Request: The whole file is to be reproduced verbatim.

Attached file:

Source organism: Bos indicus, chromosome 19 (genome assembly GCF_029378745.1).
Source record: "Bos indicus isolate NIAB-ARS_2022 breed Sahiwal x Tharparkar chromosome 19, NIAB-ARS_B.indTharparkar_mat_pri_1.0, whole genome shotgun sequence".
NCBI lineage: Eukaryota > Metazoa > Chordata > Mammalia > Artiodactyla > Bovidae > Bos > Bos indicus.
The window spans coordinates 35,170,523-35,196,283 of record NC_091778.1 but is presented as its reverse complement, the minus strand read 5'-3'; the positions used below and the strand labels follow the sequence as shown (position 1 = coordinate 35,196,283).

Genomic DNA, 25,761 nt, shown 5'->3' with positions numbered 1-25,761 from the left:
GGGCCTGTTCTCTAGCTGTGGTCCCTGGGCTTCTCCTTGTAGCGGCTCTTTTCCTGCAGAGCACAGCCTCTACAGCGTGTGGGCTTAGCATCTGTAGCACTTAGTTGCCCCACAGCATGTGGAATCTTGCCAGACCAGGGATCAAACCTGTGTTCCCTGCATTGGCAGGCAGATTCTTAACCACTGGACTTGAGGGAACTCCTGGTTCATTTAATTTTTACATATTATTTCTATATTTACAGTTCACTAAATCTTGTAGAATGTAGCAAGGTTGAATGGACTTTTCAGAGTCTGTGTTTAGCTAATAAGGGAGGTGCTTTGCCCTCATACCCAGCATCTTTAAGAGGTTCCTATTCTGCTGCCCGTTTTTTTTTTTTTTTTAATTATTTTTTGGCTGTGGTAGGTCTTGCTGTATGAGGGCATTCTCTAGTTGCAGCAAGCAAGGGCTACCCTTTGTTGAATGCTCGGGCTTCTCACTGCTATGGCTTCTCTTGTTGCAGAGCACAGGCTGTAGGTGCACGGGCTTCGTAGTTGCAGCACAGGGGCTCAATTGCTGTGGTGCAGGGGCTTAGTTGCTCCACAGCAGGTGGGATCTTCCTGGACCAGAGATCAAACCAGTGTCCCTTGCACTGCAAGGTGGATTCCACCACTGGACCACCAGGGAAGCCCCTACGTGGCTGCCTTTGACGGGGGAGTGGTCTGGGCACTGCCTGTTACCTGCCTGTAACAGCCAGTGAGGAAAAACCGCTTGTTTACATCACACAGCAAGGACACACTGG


Source organism: Bos indicus, chromosome 19 (genome assembly GCF_029378745.1).
Source record: "Bos indicus isolate NIAB-ARS_2022 breed Sahiwal x Tharparkar chromosome 19, NIAB-ARS_B.indTharparkar_mat_pri_1.0, whole genome shotgun sequence".
NCBI lineage: Eukaryota > Metazoa > Chordata > Mammalia > Artiodactyla > Bovidae > Bos > Bos indicus.
The window spans coordinates 35,170,523-35,196,283 of record NC_091778.1 but is presented as its reverse complement, the minus strand read 5'-3'; the positions used below and the strand labels follow the sequence as shown (position 1 = coordinate 35,196,283).

Genomic DNA, 25,761 nt, shown 5'->3' with positions numbered 1-25,761 from the left:
GGGCCTGTTCTCTAGCTGTGGTCCCTGGGCTTCTCCTTGTAGCGGCTCTTTTCCTGCAGAGCACAGCCTCTACAGCGTGTGGGCTTAGCATCTGTAGCACTTAGTTGCCCCACAGCATGTGGAATCTTGCCAGACCAGGGATCAAACCTGTGTTCCCTGCATTGGCAGGCAGATTCTTAACCACTGGACTTGAGGGAACTCCTGGTTCATTTAATTTTTACATATTATTTCTATATTTACAGTTCACTAAATCTTGTAGAATGTAGCAAGGTTGAATGGACTTTTCAGAGTCTGTGTTTAGCTAATAAGGGAGGTGCTTTGCCCTCATACCCAGCATCTTTAAGAGGTTCCTATTCTGCTGCCCGTTTTTTTTTTTTTTTTAATTATTTTTTGGCTGTGGTAGGTCTTGCTGTATGAGGGCATTCTCTAGTTGCAGCAAGCAAGGGCTACCCTTTGTTGAATGCTCGGGCTTCTCACTGCTATGGCTTCTCTTGTTGCAGAGCACAGGCTGTAGGTGCACGGGCTTCGTAGTTGCAGCACAGGGGCTCAATTGCTGTGGTGCAGGGGCTTAGTTGCTCCACAGCAGGTGGGATCTTCCTGGACCAGAGATCAAACCAGTGTCCCTTGCACTGCAAGGTGGATTCCACCACTGGACCACCAGGGAAGCCCCTACGTGGCTGCCTTTGACGGGGGAGTGGTCTGGGCACTGCCTGTTACCTGCCTGTAACAGCCAGTGAGGAAAAACCGCTTGTTTACATCACACAGCAAGGACACACTGG